With the advent of the Class Councils program this year, the students and administrators involved were challenged with uniting the different classes for a common cause. Their response? Let’s dance.
BC’s Dance Marathon will take place on April 22 from 10 p.m. to 10 a.m. in the Flynn Recreation Complex. Nithya Damodharan, co-chair of Sophomore Class Council and MCAS ’18, noted that Dance Marathon will be the only event at the Plex that begins before it closes and ends after it reopens the next day.
The 12 hours will be separated into four themes—neon, red, white, and blue, Hawaiian, and BC spirit—each accompanied by respective music, food, and decorations. Giveaways and raffles will run concurrently. Performances will be given by student groups like Full Swing, Masti, and Irish Dance.
Children being treated at Boston Children’s Hospital will also attend for two hours in the morning for the closing ceremonies, where they will be able to interact with Baldwin the Eagle and the pom and cheer squads. Four families will each be partnered with a different class and will wear the class colors and introduce themselves to the students. They can choose to dance in the designated family area or to spread out. One child is scheduled to lead the crowd in Simon Says, his favorite game.
Emmy Ye, the Sophomore Class Council social chair, the director of BC’s Dance Marathon, and MCAS ’18, added that the event’s closing will include a reveal of how much money was raised.
All of the money raised around the event, including the $15 registration fee, will go toward the Boston Children’s Hospital’s Children’s Fund, which the hospital uses as it deems necessary for medical causes not covered by insurance. Most recently, it has funded a new asthma-education campaign and a program for child life specialists who guide parents through their children’s extended treatment processes, as well as games, clowns, and research.
“We’re raising money for those extra things that aren’t covered by what insurance might think is necessary for treatment…all of these things that make kids feel better even though they might not be surface-level that important,” Ye said.
Dance Marathon is an initiative of the Children’s Miracle Network Hospitals which began in 1991 at Indiana University in the memory of a student who died from HIV/AIDS. Dance Marathons nationwide have since collectively raised over $135 million, all given to local Children’s Miracle Network hospitals.
Dance Marathon has a history at BC itself but had been on hiatus for years before a representative from Boston Children’s Hospital approached the Office of Student Involvement (OSI). OSI, which directs the Class Councils and started them this year, approached them with the proposal, which they expected to be too much to organize in one year, suggesting instead a debut in the spring of 2017.
“We thought it fit perfectly in with the Class Councils program because it’s an opportunity for service, involvement, and philanthropy that anyone on BC’s campus can be involved in,” said Brooke Goodman, an M.A. candidate in Higher Education Administration and a graduate assistant for Student Engagement in OSI.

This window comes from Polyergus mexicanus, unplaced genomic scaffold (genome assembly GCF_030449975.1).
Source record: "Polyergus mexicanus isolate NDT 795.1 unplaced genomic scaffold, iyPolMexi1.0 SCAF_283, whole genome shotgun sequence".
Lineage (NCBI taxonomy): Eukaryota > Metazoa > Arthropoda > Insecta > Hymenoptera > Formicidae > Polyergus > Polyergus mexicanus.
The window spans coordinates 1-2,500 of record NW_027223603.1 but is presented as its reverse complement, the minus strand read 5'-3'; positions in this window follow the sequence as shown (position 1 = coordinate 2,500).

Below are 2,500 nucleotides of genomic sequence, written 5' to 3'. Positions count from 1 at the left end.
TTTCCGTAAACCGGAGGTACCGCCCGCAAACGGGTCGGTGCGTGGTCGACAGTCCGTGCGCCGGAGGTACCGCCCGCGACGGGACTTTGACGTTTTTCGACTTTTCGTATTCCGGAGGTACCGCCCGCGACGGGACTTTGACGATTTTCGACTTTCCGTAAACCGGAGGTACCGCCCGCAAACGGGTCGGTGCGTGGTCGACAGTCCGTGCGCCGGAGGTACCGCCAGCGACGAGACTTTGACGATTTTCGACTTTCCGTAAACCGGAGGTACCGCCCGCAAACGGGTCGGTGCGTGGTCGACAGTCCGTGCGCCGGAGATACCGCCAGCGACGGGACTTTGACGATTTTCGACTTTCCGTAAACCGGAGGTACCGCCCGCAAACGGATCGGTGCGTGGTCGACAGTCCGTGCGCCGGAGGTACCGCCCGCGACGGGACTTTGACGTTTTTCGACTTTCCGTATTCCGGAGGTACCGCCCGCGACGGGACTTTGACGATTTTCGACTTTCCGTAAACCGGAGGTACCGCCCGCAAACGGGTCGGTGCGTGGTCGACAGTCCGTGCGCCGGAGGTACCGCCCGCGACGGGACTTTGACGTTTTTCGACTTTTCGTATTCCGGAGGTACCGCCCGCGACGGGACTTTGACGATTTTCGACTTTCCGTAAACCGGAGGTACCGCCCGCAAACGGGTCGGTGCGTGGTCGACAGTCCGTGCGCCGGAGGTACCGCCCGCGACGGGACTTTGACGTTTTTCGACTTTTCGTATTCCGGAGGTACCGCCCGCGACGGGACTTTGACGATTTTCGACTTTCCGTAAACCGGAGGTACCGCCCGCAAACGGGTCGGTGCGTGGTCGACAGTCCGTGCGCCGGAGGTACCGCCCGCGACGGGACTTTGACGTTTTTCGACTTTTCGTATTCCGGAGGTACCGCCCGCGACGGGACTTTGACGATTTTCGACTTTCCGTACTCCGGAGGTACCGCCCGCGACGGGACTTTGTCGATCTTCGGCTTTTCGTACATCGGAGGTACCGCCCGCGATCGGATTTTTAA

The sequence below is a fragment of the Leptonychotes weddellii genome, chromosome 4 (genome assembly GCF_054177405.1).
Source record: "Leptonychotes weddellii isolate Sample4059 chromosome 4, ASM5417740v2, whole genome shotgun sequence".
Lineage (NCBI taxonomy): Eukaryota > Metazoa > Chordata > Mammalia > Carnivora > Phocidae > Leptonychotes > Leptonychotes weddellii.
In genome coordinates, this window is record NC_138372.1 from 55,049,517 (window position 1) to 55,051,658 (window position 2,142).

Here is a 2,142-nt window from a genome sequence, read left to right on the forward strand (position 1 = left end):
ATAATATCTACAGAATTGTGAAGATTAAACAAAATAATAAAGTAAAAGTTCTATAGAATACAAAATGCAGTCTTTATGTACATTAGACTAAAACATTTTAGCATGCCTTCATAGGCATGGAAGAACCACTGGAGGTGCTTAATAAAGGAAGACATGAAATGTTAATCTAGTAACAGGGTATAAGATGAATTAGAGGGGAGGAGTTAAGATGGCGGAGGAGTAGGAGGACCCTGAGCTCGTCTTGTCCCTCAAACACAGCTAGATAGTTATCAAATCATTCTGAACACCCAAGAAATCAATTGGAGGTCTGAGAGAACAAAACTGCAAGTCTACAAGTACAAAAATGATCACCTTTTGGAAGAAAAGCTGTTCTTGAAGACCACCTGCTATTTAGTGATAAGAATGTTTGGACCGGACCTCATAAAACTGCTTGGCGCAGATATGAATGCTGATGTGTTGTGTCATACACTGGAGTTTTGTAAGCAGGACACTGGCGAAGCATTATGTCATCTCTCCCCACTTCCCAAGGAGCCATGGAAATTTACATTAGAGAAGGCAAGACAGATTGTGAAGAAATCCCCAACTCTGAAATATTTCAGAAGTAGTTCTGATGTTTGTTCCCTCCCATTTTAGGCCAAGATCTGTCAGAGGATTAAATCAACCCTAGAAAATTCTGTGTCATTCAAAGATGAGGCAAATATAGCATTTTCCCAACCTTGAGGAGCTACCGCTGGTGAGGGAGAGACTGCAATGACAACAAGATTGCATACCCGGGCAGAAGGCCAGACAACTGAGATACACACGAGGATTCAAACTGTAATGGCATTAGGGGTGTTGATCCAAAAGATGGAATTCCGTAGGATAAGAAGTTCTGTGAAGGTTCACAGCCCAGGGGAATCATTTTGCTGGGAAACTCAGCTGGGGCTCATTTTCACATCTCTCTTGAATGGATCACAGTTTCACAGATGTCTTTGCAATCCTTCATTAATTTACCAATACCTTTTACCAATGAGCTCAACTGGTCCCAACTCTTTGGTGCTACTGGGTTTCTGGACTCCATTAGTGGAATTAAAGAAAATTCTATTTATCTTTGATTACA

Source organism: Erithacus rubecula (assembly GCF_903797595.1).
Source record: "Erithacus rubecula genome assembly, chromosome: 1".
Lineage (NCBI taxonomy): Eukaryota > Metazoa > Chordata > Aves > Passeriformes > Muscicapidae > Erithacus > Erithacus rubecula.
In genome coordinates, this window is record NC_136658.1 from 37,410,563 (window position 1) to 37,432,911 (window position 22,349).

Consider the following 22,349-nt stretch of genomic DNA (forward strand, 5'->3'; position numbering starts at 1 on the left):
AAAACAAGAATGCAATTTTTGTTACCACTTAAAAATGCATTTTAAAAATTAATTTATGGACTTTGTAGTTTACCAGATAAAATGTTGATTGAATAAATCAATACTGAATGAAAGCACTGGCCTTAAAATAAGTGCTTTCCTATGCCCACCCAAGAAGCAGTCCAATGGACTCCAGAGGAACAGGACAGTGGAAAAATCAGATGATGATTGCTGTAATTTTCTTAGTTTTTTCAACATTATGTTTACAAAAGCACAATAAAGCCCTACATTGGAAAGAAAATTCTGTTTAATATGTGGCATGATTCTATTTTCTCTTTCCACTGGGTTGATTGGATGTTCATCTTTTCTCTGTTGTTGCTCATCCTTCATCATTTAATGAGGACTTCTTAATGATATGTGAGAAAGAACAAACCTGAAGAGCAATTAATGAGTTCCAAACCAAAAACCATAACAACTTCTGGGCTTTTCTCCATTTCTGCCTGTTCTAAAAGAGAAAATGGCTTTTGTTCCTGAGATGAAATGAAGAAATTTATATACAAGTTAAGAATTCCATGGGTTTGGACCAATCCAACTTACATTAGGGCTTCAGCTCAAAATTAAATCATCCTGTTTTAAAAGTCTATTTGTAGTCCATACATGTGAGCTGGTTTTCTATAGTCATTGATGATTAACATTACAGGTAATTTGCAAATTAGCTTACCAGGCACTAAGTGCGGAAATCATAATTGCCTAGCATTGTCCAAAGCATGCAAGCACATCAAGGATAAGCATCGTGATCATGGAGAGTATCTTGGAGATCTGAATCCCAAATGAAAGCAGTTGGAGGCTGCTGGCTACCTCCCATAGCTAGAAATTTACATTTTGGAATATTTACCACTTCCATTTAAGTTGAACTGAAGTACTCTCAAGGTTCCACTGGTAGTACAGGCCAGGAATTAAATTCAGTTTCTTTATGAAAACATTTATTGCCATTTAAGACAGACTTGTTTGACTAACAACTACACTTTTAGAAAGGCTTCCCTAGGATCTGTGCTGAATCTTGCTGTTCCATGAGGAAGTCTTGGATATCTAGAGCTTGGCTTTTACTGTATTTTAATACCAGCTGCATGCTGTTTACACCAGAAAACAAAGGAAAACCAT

But Ye reached back out to the coordinator from the hospital and began creating a framework for the Marathon as early as October. Damodharan sees the purpose of the event not only as an endeavor of service but as an opportunity to unite students from different classes.
“When Sophomore Class Council was founded this year, it became part of our thing to figure out—what can we do to create class unity, and what can we do for the entire school to rally behind and get involved in?” she said.
Ye said that she places particular importance on this year’s Dance Marathon because it is the type of event that will guide the future focus of Class Councils.
BC’s new Dance Marathon committee found local help in starting its new program. Several universities nearby hold Dance Marathons, and many of the committee members attended Emmanuel College’s for inspiration. The New England Dance Marathon network also keeps in touch with monthly phone calls to offer support. Both a Boston-based liaison from the Dance Marathon division of the Children’s Miracle Network and the liaison from the Boston Children’s Hospital will be in attendance throughout BC’s event.
Dance Marathon will be hosted by Sophomore Class Council every year, although it remains an initiative of all four classes. In addition to the Sophomore Council representatives, Dance Marathon has been an effort of over 60 volunteers working in the divisions of event operations, dancer relations, public relations and marketing, and finance.
“Having participated in Dance Marathon at Marquette, where I went to undergrad, and knowing what that experience is like, I can’t wait to see how they feel,” Goodman said. “It’s an amazing experience and one that I’m very excited for them to have.”
Damodharan, Ye, and Goodman feel that this year’s Dance Marathon will be a way to introduce students to the idea as well as to show how they can conduct service locally.
“We’re a very activist student body, and we try to give back. We’re men and women for others,” Damodharan said. “I feel like the point of Dance Marathon is [that it’s] another outlet for us to give back to our local community. You can see the change that we’re making in each one of these kids’ lives. It’s about raising awareness and having an amazing time doing it.”
Featured Image by Amelie Trieu / Heights Editor